Two terms are usually used to describe the enrichment of environmental chemicals in organisms: i) Bioaccumulation refers to a process in which a chemical is absorbed in an organism by all routes of exposure, including diet and surrounding (respiratory) medium (in the case of fish: water). ii) Bioconcentration refers to the absorption of a chemical from the ambient environment through respiratory and dermal epithelia and does not include dietary uptake. The extent to which chemicals are bioconcentrated is expressed using the bioconcentration factor (BCF). This represents the ratio of the steady-state chemical concentration in the organism to the chemical concentration in the respiratory medium. In most countries, chemical regulations require the assessment of the bioaccumulative potential, estimated from the BCF in fish. The gold standard test to determine the BCF is OECD Test Guideline 305. According to this guideline, fish are exposed to the chemical for 28 days in order to reach an equilibrium of chemical concentration between fish and water, followed by a 28-day depuration period in order to measure the elimination rate. In addition to being lengthy, the test is also costly (approximately 125,000 € per chemical), and uses a high number of animals (minimum: 108 fish/chemical).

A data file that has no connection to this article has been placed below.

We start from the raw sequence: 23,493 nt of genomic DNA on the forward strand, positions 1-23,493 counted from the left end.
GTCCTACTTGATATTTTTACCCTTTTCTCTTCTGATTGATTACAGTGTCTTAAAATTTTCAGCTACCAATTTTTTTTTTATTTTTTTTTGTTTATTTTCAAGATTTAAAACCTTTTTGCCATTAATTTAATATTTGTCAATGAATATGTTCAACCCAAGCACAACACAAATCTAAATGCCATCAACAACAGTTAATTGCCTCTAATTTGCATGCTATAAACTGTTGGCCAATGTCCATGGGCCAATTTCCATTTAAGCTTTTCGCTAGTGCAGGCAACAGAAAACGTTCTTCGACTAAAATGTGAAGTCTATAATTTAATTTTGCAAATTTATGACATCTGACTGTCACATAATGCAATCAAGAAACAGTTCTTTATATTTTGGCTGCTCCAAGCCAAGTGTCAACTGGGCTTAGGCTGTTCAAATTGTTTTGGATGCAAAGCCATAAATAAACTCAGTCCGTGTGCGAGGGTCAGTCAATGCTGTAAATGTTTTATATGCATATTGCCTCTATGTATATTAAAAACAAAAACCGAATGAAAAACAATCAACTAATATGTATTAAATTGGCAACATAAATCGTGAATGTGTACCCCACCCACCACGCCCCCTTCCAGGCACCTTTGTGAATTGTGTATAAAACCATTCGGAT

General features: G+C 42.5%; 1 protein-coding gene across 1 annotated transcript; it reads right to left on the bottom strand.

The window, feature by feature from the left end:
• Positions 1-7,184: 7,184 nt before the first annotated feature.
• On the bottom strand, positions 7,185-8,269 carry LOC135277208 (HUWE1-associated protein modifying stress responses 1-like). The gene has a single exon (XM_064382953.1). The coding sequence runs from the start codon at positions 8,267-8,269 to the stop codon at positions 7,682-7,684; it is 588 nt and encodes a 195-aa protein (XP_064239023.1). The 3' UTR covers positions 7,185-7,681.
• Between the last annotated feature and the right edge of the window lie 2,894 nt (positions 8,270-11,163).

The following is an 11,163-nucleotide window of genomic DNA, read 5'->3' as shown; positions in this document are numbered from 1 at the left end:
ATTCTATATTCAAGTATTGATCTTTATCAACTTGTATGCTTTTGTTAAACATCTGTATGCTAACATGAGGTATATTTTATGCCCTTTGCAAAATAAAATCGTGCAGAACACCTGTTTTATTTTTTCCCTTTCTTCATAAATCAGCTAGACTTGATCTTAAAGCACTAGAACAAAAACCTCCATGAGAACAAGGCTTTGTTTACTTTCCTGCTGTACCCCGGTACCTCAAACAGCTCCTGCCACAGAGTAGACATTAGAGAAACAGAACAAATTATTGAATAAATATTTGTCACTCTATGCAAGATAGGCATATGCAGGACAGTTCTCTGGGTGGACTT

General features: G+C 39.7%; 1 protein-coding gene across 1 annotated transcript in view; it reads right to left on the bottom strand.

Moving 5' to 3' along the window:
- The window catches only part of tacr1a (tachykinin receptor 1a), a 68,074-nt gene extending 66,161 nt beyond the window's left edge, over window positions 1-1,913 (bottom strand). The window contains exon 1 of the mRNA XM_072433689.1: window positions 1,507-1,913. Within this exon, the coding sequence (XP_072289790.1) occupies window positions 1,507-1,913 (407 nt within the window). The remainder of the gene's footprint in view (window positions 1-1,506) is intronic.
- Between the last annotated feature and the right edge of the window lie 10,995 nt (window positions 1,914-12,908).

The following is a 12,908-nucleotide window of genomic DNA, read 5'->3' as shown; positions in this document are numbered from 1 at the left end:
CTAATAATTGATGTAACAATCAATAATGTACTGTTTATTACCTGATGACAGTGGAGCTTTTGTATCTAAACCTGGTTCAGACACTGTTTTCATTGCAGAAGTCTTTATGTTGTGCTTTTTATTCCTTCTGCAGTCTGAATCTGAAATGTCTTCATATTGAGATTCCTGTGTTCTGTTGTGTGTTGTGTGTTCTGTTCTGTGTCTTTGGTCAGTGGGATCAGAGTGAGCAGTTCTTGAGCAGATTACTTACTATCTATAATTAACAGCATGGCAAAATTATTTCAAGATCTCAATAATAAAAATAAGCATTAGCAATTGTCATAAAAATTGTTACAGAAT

Under the European Community Regulation REACH on chemicals and their safe use (EC 1907/2006) BCF information is needed for chemicals with a lipophilicity (measured as octanol-water partition coefficient, Kow) of log Kow ≥ 2.7 that are produced at > 100 tons per year. BCF data are required not only for new but also for existing chemicals. For the vast majority of existing compounds BCF data are not available. For instance, in a Canadian chemical management program on 23,000 existing compounds, BCF information was found to exist for less than 4 % of the chemicals (3). To meet BCF data requirements under the established OECD 305 guideline, it would be necessary to substantially increase the number of fish used for testing purposes.

REACH see: http://ec.europa.eu/environment/chemicals/reach/reach_intro.htm